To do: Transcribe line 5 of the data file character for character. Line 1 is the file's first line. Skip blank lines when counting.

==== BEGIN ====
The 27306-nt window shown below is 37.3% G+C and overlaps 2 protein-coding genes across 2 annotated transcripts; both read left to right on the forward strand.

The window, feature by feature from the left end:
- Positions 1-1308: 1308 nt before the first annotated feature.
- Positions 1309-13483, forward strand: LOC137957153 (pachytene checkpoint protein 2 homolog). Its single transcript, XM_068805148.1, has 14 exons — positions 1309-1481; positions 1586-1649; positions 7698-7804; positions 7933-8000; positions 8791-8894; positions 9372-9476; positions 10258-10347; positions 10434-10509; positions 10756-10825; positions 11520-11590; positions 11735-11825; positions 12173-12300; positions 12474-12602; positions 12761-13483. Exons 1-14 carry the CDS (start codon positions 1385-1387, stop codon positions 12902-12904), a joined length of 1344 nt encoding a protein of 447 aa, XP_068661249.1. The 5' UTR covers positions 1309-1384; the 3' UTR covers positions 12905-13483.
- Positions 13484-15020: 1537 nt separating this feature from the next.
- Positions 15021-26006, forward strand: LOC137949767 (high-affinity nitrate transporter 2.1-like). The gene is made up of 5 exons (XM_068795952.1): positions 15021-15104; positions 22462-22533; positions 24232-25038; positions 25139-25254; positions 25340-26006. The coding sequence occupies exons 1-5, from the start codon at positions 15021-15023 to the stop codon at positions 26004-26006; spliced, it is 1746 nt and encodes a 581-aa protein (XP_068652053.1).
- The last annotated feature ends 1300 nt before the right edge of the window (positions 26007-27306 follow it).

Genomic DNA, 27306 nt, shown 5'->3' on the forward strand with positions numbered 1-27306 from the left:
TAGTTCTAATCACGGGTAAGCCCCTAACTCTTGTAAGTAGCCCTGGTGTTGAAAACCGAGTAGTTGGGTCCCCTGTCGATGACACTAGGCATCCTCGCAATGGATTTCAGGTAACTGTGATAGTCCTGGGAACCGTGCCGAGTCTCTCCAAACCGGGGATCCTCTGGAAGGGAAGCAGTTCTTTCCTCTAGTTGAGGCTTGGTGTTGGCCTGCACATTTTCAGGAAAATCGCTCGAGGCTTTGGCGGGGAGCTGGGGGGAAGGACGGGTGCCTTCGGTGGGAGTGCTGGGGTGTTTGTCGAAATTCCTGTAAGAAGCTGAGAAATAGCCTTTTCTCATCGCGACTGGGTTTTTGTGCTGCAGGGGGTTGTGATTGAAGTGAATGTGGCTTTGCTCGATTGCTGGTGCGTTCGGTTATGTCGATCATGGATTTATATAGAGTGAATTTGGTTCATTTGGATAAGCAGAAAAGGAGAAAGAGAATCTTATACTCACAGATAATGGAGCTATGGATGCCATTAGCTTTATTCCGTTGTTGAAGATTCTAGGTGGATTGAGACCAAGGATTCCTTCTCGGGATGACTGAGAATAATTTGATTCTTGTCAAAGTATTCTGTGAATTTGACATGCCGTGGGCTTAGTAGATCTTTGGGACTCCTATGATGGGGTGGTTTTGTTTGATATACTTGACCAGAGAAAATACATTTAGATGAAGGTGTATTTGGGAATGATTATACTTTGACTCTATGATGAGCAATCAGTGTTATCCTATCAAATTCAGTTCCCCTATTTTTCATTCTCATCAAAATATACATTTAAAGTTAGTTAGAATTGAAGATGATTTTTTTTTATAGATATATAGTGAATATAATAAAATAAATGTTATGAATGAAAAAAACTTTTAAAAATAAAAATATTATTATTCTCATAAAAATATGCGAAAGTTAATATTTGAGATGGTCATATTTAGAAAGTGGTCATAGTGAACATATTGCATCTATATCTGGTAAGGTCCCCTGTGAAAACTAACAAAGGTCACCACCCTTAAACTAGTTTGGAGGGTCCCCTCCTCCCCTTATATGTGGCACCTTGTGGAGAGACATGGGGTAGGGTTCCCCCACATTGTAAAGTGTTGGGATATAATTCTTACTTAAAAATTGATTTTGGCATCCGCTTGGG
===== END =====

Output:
- Positions 13484-15020: 1537 nt separating this feature from the next.